Overtime provision does not equal shift premium, arbitrator says
A server at a retirement community in Saskatchewan was paid outstanding overtime wages owed to her by her employer after an arbitrator said it had violated the collective agreement.
Susanne Kraus, a full-time permanent server at the Bentley in Moose Jaw, Sask., since 2008, filed a grievance when she said she was not paid at the appropriate compensation rate for coming in on her day off.
Because Kraus was scheduled to work 14 days in a three-week shift rotation (40 hours in the first week, 32 in the second and 40 in the final week), when she was called in for an additional shift on a Saturday (typically her day off) she accepted, expecting to get paid double time.
However, the employer paid her at her regular rate as she was called in during the 32-hour week, leaving the final number of hours worked for that week at 40 — and no overtime.
Further, the employer said the collective agreement should be interpreted to limit overtime pay to situations where an employee has worked more than 40 hours in one week or eight hours in a day. In this case and for that particular week, Kraus had technically worked only to fulfill the requirement.
As well, the clause should be read as an overtime provision and not as a shift premium.
The Service Employees International Union (SEIU) disagreed that there was any ambiguity in the contract.
Instead, it prescribed a premium rate for employees for giving up their regularly scheduled day off — which is a day to recharge and attend to personal lives.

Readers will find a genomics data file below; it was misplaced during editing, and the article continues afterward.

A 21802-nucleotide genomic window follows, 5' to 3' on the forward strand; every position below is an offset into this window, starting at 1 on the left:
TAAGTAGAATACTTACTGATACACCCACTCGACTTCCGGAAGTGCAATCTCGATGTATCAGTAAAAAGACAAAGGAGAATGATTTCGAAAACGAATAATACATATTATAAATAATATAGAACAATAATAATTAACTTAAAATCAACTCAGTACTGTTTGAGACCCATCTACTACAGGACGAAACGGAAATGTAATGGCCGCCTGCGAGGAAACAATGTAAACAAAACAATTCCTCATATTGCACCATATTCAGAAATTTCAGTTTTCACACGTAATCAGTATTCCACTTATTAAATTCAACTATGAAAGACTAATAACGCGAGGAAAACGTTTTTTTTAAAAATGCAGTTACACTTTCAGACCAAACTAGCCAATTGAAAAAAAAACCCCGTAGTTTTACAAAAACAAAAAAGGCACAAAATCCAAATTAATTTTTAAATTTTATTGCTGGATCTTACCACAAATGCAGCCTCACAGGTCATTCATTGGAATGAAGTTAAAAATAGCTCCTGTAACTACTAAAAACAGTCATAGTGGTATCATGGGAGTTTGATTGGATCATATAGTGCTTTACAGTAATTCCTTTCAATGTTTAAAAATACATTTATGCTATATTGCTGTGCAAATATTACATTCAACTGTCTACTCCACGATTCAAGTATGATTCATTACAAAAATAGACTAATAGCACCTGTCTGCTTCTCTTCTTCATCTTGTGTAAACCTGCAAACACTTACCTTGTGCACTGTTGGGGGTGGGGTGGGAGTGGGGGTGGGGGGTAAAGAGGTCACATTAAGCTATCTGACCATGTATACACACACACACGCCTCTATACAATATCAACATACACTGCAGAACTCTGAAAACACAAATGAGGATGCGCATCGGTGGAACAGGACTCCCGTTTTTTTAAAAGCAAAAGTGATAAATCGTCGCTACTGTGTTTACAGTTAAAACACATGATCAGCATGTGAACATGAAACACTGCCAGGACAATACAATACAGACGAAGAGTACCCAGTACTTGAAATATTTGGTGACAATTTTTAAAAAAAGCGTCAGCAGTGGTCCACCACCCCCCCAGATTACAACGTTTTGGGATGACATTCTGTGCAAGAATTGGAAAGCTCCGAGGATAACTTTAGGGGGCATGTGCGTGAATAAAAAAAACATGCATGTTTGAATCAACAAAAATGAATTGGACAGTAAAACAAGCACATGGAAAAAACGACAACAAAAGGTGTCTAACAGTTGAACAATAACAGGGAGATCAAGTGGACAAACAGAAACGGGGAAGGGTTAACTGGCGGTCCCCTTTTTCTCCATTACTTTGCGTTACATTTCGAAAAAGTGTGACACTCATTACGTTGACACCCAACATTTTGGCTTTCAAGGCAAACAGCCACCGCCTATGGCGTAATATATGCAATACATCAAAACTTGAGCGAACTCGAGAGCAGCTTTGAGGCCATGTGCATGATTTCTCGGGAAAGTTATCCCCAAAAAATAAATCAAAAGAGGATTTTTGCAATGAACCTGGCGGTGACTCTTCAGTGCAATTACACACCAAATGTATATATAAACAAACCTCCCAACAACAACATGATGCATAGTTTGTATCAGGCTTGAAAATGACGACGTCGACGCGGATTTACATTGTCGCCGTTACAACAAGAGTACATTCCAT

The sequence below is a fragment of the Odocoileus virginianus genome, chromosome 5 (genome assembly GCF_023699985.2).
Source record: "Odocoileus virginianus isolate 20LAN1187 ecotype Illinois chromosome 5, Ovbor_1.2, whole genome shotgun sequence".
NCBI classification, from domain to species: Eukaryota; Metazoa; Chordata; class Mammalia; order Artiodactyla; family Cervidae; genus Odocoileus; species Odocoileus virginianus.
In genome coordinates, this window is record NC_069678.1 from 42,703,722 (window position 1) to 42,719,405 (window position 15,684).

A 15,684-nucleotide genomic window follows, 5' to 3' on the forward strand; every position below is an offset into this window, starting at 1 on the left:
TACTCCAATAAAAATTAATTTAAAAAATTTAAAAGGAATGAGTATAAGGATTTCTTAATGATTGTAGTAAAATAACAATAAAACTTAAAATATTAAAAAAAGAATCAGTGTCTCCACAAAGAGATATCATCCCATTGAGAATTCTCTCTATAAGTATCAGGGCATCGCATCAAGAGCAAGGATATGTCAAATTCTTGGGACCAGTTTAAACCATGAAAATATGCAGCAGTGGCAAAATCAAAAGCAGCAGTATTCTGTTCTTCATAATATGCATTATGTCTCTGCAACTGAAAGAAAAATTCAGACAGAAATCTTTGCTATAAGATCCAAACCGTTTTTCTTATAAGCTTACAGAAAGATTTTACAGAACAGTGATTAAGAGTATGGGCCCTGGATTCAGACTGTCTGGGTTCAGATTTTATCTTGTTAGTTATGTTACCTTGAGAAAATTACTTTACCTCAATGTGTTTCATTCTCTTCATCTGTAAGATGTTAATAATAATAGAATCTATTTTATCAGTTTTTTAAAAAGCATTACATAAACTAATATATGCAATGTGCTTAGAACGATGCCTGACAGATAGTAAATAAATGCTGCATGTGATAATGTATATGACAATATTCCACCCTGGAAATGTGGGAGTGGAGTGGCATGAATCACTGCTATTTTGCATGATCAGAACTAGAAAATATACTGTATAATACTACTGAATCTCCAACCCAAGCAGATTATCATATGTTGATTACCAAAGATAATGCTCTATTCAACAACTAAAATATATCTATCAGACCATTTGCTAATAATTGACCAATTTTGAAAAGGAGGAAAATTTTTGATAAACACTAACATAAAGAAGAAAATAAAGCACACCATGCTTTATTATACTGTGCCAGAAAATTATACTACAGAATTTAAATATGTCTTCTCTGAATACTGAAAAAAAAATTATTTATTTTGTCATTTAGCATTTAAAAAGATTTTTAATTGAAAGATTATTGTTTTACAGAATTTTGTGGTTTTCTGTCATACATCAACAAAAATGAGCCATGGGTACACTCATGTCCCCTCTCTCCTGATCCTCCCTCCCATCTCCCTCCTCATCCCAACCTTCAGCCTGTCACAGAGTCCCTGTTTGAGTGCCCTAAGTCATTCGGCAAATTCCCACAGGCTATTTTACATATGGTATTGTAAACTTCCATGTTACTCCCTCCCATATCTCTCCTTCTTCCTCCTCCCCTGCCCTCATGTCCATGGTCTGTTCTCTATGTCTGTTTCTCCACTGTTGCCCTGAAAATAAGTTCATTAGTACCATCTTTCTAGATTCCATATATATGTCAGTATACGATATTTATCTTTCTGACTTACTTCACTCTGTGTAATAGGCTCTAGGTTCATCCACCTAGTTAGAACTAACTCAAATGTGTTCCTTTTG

The collective agreement addresses overtime on a day off and explicitly says double time will be paid for any such hours worked.
Therefore, arbitrator William Hood sided with the SEIU.
“The plain, literal and ordinary meaning of the word overtime chosen by the parties is that it is not restricted to hours worked in excess of normal hours, but also includes work on scheduled days off,” Hood said in his decision.
He added that the interpretation submitted by William Osler Health System would render superfluous the words for pay at double time and work on scheduled days off.
Going forward, Hood said an employee who works in excess of normal hours on a scheduled day of work should be paid time and one-half, per the collective agreement.
Overtime rates would depend on whether the employee works beyond her normal schedule or on a designated day off.
As such, the employer was found in breach of the agreement and ordered to pay any lost wages back to Kraus.
Reference: RRR SAS Capital Facilities (The Bentley at Moose Jaw) and the Service Employees International Union West (SEIU). William Hood — arbitrator. Meghan McCreary for the employer, Larry Dawson for the union. June 30, 2015.